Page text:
I’m of the opposite opinion. I think that to frustrate Brexit and defy the result of the referendum is a gross miscarriage of democracy. If no deal can be agreed then the UK should leave with no deal of which the detrimental affects have been grossly misrepresented through a campaign of fear.
Unlike the original campaign that got racists and xenophobes to vote FOR the stupid thing. Right.
I’m curious, Draxen, if you are wrong about this, if the political movement you are part of is wrong about this, what should be the penalty?
Let’s assume the worst case total collapse, eating-dog-in-the-street scenario doesn’t happen but that a significant economic crisis does happen: several percentage point rise in unemployment, loss of hundreds of thousands of jobs, several percentage point drop in GDP, drop in stock markets, increased cost of goods, increase in evictions, etc. Let’s say on the level of the 2008 recession, at least short term (which IMO is likely).
If I am right, that’s something to be avoided. If you are wrong, what price will you pay? B/C your country sure as hell will pay if you are wrong. Maybe you personally are willing to take that risk what about all those people who do NOT want to take that risk?
Bottom line, unless you are 100% certain, your position is not IMO a responsible one. And if you are 100%, then I want some of whatever you are smoking b/c that’s the good stuff.
Stay, leave, just get on with the fucking thing, the EU has real issues to deal with and shouldn’t spend more time trying to herd cats.
If the result of a referendum is sacrosanct, then the result of another referendum would be…sacrosanct.
Motions are just expressions of the house’s opinion. It doesn’t really force anything.
It’s not sacrosanct, it was merely an advisory.
There is no downside to revoking Article 50 other than upsetting some really fucking horrible people.
You would think that anyone so sure that Brexit is still the will of the people wouldn’t be so scared about asking them again, now we have a negotiated deal to evaluate…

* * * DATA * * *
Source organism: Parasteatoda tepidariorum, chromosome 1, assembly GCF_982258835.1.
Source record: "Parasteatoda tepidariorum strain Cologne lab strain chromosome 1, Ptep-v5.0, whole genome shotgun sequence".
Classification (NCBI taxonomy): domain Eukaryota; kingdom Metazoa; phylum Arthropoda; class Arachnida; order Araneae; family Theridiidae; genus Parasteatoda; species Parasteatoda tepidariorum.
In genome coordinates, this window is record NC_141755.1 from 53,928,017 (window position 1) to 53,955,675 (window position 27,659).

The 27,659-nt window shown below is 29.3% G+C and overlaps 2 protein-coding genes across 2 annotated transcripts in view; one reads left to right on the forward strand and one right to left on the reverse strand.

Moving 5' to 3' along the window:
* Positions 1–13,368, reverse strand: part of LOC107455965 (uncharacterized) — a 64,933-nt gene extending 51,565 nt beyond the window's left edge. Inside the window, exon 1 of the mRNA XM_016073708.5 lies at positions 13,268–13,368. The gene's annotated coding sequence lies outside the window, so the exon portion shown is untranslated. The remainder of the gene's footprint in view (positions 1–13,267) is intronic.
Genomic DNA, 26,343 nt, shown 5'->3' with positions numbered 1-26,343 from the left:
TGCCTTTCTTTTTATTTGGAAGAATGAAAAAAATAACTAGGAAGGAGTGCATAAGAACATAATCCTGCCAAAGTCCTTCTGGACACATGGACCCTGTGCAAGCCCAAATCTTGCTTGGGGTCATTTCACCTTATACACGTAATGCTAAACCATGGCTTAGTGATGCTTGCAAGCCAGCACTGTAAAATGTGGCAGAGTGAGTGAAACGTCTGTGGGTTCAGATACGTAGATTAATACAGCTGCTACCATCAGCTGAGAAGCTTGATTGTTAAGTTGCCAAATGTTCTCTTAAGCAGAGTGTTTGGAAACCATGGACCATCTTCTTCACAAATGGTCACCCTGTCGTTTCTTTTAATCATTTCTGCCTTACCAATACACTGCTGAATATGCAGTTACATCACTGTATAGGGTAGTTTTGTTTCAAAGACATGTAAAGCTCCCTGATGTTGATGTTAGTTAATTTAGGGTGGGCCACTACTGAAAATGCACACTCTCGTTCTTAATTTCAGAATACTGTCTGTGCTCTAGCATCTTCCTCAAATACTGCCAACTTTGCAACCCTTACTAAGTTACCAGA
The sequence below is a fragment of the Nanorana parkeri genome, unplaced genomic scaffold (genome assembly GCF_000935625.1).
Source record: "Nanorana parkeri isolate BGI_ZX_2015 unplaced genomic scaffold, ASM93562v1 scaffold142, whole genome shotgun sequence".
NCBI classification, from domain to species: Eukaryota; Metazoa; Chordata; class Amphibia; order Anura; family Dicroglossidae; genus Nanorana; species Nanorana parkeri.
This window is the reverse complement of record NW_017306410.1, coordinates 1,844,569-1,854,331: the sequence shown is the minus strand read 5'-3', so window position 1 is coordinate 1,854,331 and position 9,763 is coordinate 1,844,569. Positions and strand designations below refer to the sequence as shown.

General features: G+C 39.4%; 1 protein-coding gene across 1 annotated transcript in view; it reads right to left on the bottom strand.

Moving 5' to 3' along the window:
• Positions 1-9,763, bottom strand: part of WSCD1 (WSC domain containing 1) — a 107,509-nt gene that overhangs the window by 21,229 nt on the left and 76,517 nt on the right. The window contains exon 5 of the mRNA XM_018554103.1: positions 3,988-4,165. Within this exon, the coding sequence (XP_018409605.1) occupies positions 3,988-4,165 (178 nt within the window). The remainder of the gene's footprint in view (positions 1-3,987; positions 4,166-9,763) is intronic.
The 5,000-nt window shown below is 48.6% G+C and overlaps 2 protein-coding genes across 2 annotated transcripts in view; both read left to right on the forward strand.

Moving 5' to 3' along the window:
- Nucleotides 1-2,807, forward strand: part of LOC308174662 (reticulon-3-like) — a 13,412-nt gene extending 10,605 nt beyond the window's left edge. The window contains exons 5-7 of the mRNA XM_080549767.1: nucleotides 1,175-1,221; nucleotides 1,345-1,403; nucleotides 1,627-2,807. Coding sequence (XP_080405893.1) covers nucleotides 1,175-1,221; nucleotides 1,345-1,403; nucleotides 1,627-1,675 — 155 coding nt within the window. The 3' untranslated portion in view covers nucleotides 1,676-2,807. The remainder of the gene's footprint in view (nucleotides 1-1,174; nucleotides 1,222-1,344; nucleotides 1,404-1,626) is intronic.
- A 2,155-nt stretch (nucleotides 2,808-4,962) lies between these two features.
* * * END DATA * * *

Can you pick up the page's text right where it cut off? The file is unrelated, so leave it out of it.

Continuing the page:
So much this.
I’m not sure how to answer since there is no penalty. I can say that I would be willing to pay the penalty (if you wish to call it that) of a period of adjustment in order for the UK to achieve full independence from the EU. Everyone who doesn’t want to pay that price has the option to lobby their MPs to support Mays deal.
It’s more a matter of principal than anything else. Why is a 2nd referendum necessary when a decision has already been made. You simply cannot have repeat referendums because you disagree with the result. Otherwise what is the point, why bother voting at all if the result you campaigned for isn’t going to be upheld. Best 2 out of 3?
Not to mention there is something perverse about enacting such a monumental change with such narrow margins.
Constitutional amendments in the US have to clear a much higher bar than 50%+1. Hell passing a damn budget requires more than that.
Brexit is a huge change. And enacting something with such large repercussions on a slim majority, especially since those predominantly feeling said repercussions are the young who broadly voted against it, seems obscene.
You know the referendum has no legal force, right? It’s basically a fancy poll. Why take another poll after you’ve taken one, is that what you’re saying?
I mean, I would rather destroy the economy based on the desires of less than a majority of my fellow citizens than ask them again if they really mean it is some position.
Because the situation has fundamentally changed?
The first referendum, by a narrow margin, advised the govt that we wanted to leave the EU. During the campaign, there were obviously no specific details about the form this would take - even leave campaigners were saying it would be out of the question to leave the customs union, for instance.
In response to the advice, the govt negotiated a deal based around May’s red lines (unknown before the vote). ‘Leaving the EU’ has a huge solution space, a huge number of variables. It’s only fair to let the public have a say if they believe these concrete choices - and their consequences - are still acceptable to them.
Although it’s not legally binding the government had promised to implement the result. Since they are elected officials and the referendum was a democratic process to ignore or frustrate the result would be morally wrong in my opinion.
I don’t believe the situation has fundamentally changed. The question was:
“Should the United Kingdom remain a member of the European Union or leave the European Union?”
The answer was to leave. I don’t see why another referendum is required. The answer was clear. The United Kingdom should leave the EU and that policy should be implemented. Ideally through a negotiated deal (Mays) or if that is not possible through no deal.
So they rejected a no-deal brexit does this mean if the EU rejects an extension that they stay in the EU?
— Hello there, fancy a burger?
— Yeah, go on then
— OK, coming right up, btw the burger is human flesh
— Wait, I didn’t think th-
— YOU VOTED FOR BURGER